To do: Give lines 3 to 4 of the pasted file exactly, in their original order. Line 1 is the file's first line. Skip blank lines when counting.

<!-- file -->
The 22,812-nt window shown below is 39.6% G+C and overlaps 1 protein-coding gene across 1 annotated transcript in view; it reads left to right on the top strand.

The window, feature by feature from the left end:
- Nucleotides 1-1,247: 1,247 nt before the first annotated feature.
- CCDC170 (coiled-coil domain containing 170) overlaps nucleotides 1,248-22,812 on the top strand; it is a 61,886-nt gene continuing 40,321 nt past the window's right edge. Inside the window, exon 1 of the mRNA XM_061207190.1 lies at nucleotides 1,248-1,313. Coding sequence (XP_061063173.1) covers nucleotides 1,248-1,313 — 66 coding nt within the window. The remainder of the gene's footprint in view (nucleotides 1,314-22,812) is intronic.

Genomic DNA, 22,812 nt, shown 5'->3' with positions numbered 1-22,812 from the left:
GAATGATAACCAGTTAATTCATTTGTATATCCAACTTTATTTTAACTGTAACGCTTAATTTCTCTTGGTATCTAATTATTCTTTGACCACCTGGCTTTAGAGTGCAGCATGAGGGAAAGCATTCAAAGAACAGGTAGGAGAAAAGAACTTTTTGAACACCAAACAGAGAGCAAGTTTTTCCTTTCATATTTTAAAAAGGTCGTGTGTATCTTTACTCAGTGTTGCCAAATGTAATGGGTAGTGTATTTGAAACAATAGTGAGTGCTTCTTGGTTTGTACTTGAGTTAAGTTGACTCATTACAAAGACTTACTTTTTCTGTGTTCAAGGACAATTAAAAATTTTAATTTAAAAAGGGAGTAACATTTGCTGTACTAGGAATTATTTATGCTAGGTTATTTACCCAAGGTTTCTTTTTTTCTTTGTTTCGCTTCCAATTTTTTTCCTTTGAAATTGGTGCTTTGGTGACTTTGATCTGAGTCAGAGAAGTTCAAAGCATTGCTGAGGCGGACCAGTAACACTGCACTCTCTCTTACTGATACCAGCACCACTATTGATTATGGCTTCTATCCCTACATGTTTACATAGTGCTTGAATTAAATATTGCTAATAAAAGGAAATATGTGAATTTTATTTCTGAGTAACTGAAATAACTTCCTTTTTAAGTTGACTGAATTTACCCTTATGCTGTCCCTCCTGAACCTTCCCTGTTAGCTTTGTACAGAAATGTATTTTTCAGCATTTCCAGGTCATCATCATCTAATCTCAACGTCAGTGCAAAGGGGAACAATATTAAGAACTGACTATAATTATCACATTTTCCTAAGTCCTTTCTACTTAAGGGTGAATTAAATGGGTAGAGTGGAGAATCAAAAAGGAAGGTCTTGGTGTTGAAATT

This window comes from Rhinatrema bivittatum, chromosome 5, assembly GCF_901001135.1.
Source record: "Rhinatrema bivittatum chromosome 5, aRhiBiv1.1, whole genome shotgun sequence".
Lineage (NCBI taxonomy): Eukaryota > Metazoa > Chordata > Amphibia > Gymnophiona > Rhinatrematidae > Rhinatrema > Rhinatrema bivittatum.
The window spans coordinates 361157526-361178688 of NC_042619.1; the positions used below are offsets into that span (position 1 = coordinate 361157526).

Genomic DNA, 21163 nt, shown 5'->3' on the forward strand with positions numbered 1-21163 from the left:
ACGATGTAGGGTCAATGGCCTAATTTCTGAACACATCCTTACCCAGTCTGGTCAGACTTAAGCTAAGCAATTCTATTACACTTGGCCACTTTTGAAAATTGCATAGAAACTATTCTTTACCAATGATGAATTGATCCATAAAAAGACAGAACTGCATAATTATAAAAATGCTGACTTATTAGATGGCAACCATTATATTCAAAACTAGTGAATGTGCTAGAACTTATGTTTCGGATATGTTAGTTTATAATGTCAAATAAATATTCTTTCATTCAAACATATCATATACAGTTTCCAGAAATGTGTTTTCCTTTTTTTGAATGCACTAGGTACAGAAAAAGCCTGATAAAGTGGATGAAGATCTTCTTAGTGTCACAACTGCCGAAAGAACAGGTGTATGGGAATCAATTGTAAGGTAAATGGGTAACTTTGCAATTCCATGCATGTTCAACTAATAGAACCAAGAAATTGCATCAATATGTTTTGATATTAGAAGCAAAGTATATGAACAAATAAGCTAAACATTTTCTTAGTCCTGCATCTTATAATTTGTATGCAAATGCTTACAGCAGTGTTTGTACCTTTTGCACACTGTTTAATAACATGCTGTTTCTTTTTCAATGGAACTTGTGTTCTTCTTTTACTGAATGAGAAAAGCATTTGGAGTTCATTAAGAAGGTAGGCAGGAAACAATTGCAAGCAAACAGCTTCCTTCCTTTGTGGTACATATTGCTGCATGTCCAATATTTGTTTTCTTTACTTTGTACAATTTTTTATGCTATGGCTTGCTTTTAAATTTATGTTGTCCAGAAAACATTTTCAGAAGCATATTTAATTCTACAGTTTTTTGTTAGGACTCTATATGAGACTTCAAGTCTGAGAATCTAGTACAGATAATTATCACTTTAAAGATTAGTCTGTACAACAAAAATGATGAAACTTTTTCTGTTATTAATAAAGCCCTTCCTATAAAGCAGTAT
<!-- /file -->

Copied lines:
- Nucleotides 1-1,247: 1,247 nt before the first annotated feature.
- CCDC170 (coiled-coil domain containing 170) overlaps nucleotides 1,248-22,812 on the top strand; it is a 61,886-nt gene continuing 40,321 nt past the window's right edge. Inside the window, exon 1 of the mRNA XM_061207190.1 lies at nucleotides 1,248-1,313. Coding sequence (XP_061063173.1) covers nucleotides 1,248-1,313 — 66 coding nt within the window. The remainder of the gene's footprint in view (nucleotides 1,314-22,812) is intronic.